Last week we discussed PUD and gastritis. We touch on H. Pylori as a leading cause of PUD, but it deserves it's own slot for review. While we don't usually diagnose or treat this in the ED ourselves, it is useful to know so we can discuss this important disease with our patients!
In the next several posts, we review some of the common GI disorders we see in the ED, starting with peptic ulcer disease and gastritis. Read on for a good overview and some pearls of wisdom from Dr. Ugorets!
A 44 yo male presents complaining of abdominal pain. As your basic differential for abdominal pain swirls through your head, you are a bit surprised to walk in the room and see the patient sitting upright, vomiting bright red blood all over himself. Time to shift gears doc.....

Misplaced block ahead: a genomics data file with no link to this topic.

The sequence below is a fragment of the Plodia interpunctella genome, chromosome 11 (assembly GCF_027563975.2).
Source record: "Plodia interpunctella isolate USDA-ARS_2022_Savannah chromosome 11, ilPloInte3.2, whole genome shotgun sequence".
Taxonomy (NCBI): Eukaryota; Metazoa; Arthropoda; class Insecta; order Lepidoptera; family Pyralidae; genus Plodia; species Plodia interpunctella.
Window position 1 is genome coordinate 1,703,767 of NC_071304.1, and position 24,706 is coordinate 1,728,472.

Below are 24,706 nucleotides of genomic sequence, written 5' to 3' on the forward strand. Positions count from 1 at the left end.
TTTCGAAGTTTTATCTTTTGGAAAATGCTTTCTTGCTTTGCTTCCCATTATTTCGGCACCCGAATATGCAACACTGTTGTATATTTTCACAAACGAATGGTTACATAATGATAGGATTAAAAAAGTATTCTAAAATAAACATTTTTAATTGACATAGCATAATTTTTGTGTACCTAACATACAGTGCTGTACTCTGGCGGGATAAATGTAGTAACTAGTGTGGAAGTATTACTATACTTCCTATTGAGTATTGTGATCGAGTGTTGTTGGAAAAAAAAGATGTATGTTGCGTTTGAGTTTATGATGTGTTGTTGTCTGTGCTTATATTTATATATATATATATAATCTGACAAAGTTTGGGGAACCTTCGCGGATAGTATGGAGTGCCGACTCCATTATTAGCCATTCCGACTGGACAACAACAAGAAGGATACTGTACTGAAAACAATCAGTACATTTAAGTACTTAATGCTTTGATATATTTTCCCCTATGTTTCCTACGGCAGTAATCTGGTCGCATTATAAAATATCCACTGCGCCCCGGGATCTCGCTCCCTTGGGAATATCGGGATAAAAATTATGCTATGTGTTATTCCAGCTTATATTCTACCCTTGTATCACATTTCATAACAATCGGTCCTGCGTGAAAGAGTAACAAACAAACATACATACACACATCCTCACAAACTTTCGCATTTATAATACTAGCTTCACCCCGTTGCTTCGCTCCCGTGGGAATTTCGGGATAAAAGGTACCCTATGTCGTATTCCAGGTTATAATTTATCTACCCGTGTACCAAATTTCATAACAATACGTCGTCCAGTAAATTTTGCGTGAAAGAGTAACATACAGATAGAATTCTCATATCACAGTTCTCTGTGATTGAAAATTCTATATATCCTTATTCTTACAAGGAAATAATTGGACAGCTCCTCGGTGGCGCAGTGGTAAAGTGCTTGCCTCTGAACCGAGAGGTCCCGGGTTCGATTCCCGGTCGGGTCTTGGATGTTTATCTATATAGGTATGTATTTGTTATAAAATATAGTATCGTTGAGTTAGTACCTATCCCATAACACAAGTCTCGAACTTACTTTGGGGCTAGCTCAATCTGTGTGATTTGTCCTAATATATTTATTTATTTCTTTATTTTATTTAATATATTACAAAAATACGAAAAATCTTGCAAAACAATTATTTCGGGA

65 year old male with no known past medical history presenting with constipation that has been worsening over the past month. Patient is a daily smoker and has not seen a doctor in twenty-five years. He has tried docusate, senna, and miralax at home with no improvement in symptoms.
A 60 yo female with a history of DM and HTN presents to the ED with fever and AMS. Family reports that this morning she appeared confused and generally ill, prompting a call to 911. In the ED, her vital signs are as follows: T: 39C; HR:120; BP: 85/40; RR:26; SpO2: 97%.
A 55 year old male with a history of cirrhosis and HTN presents to the ED with progressively worsening abdominal pain and distension for the past week. Vitals are as follows: T101F HR110 BP150/95 SpO297% RR20.